Alas, an OS map only covers changes to a certain date given in the legend. This also explains that, as the name suggests, the Definitive Map held by the Local Authority is the authoritative source.
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  • brianbeebrianbee Posts: 330
    just consulting an OS map will quickly establish if it is a footpath or not.
    Alas, an OS map only covers changes to a certain date given in the legend. This also explains that, as the name suggests, the Definitive Map held by the Local Authority is the authoritative source.

    but unfortunately that is what the law states, clearly if the designation as a footpath is very new, it may not appear till the next edition,
  • FishFishFishFish Posts: 2,238
    And I think that the map in question is the 1:25k scale as I seem to recall the 1:50k scale disclaims paths shown as rights of way.
    ...take your pickelf on your holibobs.... :D

    jeez :roll:
  • bungle73bungle73 Posts: 740
    just consulting an OS map will quickly establish if it is a footpath or not.
    Alas, an OS map only covers changes to a certain date given in the legend. This also explains that, as the name suggests, the Definitive Map held by the Local Authority is the authoritative source.
    It should all be the same though, given that any PRoW would had probably been there for centuries, and it is very unlikely that a PRoW designated as a bridleway or above would have been downgraded to a footpath. The only change that is likely it is a re-routing for one reason or another, and that should be clearly marked on the ground.
    And I think that the map in question is the 1:25k scale as I seem to recall the 1:50k scale disclaims paths shown as rights of way.
    Not sure what you mean? PRoWs are clearly marked as such on 1:25k and 1:50k OS maps.
  • Trespass is not illegal.
  • brianbeebrianbee Posts: 330
    Trespass is not illegal.
    Aggravated trespass is
  • Cycling on a footpath is not illegal per se.

    The home office advice that came out with the 2000 legislation said;

    “The introduction of the fixed penalty is not aimed at responsible cyclists who sometimes feel obliged to use the pavement out of fear of the traffic, and who show consideration to other pavement users.
    "Chief police officers, who are responsible for enforcement, acknowledge that many cyclists, particularly children and young people, are afraid to cycle on the road, sensitivity and careful use of police discretion is required.”

    I sometimes hop up on the pavement on a more narrow road if a big lorry can't get past me, and there are no peds on the pavement, for example.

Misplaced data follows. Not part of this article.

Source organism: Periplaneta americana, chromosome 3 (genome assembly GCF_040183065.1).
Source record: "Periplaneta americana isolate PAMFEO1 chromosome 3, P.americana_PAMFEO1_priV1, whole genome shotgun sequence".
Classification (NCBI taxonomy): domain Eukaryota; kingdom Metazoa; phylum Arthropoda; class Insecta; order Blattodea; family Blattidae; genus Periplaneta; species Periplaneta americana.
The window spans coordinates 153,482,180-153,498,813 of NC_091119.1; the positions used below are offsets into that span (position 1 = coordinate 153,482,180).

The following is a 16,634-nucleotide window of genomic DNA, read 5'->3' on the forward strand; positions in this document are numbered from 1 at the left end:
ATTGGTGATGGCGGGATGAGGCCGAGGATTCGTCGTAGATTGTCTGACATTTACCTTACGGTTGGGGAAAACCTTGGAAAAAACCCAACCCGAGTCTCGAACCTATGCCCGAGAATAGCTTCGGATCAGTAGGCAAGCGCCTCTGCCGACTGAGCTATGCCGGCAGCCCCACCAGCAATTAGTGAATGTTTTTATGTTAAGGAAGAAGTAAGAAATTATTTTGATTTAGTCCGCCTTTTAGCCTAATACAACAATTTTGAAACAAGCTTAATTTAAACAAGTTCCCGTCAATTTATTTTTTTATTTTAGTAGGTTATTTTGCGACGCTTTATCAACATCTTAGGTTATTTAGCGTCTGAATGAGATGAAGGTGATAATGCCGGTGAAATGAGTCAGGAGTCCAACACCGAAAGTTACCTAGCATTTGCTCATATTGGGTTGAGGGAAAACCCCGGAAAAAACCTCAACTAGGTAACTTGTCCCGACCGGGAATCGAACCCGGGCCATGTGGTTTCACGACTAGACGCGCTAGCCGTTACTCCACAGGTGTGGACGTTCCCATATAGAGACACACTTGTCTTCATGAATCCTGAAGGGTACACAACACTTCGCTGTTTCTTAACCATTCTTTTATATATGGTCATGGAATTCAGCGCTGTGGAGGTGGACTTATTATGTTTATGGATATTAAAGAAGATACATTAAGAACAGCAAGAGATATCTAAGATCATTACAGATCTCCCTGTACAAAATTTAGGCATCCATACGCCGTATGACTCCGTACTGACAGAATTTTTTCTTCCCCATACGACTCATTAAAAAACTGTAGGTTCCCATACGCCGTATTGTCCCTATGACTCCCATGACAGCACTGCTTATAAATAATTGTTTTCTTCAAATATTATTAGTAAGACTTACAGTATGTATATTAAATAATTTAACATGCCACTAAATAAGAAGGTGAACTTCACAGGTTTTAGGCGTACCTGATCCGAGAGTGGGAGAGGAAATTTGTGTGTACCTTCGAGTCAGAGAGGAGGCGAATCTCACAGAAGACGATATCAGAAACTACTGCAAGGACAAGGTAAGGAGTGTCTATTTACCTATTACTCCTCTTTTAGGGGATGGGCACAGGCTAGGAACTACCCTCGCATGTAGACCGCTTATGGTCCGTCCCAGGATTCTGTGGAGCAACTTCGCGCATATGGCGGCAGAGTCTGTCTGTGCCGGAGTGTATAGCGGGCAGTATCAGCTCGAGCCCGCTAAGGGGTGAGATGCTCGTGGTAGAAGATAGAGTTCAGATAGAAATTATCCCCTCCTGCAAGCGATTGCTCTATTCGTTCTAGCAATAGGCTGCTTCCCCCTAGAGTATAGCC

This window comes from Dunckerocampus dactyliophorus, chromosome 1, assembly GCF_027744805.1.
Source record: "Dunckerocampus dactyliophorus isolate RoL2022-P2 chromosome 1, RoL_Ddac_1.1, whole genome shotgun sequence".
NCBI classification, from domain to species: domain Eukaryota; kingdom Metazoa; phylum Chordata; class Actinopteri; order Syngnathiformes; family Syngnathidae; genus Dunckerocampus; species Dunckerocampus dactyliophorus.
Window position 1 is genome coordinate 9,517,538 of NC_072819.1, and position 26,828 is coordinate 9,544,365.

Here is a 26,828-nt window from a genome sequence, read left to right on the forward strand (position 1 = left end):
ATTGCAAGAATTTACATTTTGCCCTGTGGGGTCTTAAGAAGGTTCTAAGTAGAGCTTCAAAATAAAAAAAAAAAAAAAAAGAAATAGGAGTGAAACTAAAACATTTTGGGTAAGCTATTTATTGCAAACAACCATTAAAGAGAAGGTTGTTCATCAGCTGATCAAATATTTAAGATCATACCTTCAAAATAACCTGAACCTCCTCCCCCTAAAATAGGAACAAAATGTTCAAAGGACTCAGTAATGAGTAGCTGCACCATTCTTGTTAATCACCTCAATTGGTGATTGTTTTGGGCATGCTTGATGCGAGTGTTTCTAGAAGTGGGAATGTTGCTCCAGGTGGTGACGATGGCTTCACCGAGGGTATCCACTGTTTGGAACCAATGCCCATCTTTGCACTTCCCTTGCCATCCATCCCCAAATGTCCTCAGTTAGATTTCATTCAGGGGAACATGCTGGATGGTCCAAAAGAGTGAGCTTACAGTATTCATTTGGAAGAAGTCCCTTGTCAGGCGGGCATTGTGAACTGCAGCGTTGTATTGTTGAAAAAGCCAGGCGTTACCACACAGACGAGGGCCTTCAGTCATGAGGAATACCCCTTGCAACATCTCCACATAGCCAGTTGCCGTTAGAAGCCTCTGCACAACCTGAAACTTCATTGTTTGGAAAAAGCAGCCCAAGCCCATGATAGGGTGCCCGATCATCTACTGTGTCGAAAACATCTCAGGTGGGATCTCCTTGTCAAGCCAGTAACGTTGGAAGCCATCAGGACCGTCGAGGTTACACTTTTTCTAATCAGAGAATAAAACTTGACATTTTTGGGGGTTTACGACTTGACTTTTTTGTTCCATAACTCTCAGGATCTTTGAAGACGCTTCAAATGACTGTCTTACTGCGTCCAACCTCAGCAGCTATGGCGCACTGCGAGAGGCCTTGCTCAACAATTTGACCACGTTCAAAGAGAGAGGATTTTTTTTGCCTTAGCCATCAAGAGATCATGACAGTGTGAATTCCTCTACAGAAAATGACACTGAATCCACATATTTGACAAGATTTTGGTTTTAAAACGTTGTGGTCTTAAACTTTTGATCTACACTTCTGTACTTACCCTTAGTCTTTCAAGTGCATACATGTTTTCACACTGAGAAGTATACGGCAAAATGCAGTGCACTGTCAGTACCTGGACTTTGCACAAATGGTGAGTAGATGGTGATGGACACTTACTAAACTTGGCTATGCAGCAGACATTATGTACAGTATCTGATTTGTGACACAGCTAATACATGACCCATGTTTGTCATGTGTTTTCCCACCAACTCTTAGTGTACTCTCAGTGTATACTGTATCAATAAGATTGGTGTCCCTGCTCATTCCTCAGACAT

• brianbeebrianbee Posts: 330
    Cycling on a footpath is not illegal per se.

    The home office advice that came out with the 2000 legislation said;

    “The introduction of the fixed penalty is not aimed at responsible cyclists who sometimes feel obliged to use the pavement out of fear of the traffic, and who show consideration to other pavement users.
    "Chief police officers, who are responsible for enforcement, acknowledge that many cyclists, particularly children and young people, are afraid to cycle on the road, sensitivity and careful use of police discretion is required.”

    I sometimes hop up on the pavement on a more narrow road if a big lorry can't get past me, and there are no peds on the pavement, for example.

    Two problems 1) what you are referring too is pavement ( footway) not a foot path and this thread is about footpaths AND 2) cycling a foot-way(pavement is most certainly illegal and has been so since 1870 something
  • Cycling on a footpath is not illegal per se.

    The home office advice that came out with the 2000 legislation said;

    “The introduction of the fixed penalty is not aimed at responsible cyclists who sometimes feel obliged to use the pavement out of fear of the traffic, and who show consideration to other pavement users.
    "Chief police officers, who are responsible for enforcement, acknowledge that many cyclists, particularly children and young people, are afraid to cycle on the road, sensitivity and careful use of police discretion is required.”

    I sometimes hop up on the pavement on a more narrow road if a big lorry can't get past me, and there are no peds on the pavement, for example.